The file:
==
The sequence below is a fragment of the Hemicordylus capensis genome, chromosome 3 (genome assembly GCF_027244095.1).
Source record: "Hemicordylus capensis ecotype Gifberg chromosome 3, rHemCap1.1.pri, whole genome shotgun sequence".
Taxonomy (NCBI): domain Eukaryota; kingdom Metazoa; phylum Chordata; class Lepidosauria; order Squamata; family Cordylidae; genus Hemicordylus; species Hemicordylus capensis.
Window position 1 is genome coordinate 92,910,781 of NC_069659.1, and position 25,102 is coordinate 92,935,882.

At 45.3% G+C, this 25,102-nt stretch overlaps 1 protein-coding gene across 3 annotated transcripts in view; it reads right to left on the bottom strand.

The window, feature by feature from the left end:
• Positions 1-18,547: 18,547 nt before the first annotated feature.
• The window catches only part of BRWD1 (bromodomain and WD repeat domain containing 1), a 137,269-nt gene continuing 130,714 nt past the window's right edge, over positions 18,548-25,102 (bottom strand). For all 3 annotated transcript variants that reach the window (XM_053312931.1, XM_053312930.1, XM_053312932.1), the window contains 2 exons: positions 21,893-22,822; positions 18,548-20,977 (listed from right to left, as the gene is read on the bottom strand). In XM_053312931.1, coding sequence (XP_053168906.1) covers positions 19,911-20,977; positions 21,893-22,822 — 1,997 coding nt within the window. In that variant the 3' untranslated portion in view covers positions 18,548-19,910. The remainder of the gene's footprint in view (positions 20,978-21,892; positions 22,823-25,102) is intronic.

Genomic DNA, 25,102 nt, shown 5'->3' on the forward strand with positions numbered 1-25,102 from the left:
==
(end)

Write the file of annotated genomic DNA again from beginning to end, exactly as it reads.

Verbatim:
The sequence below is a fragment of the Hemicordylus capensis genome, chromosome 3 (genome assembly GCF_027244095.1).
Source record: "Hemicordylus capensis ecotype Gifberg chromosome 3, rHemCap1.1.pri, whole genome shotgun sequence".
Taxonomy (NCBI): domain Eukaryota; kingdom Metazoa; phylum Chordata; class Lepidosauria; order Squamata; family Cordylidae; genus Hemicordylus; species Hemicordylus capensis.
Window position 1 is genome coordinate 92,910,781 of NC_069659.1, and position 25,102 is coordinate 92,935,882.

At 45.3% G+C, this 25,102-nt stretch overlaps 1 protein-coding gene across 3 annotated transcripts in view; it reads right to left on the bottom strand.

The window, feature by feature from the left end:
• Positions 1-18,547: 18,547 nt before the first annotated feature.
• The window catches only part of BRWD1 (bromodomain and WD repeat domain containing 1), a 137,269-nt gene continuing 130,714 nt past the window's right edge, over positions 18,548-25,102 (bottom strand). For all 3 annotated transcript variants that reach the window (XM_053312931.1, XM_053312930.1, XM_053312932.1), the window contains 2 exons: positions 21,893-22,822; positions 18,548-20,977 (listed from right to left, as the gene is read on the bottom strand). In XM_053312931.1, coding sequence (XP_053168906.1) covers positions 19,911-20,977; positions 21,893-22,822 — 1,997 coding nt within the window. In that variant the 3' untranslated portion in view covers positions 18,548-19,910. The remainder of the gene's footprint in view (positions 20,978-21,892; positions 22,823-25,102) is intronic.

Genomic DNA, 25,102 nt, shown 5'->3' on the forward strand with positions numbered 1-25,102 from the left: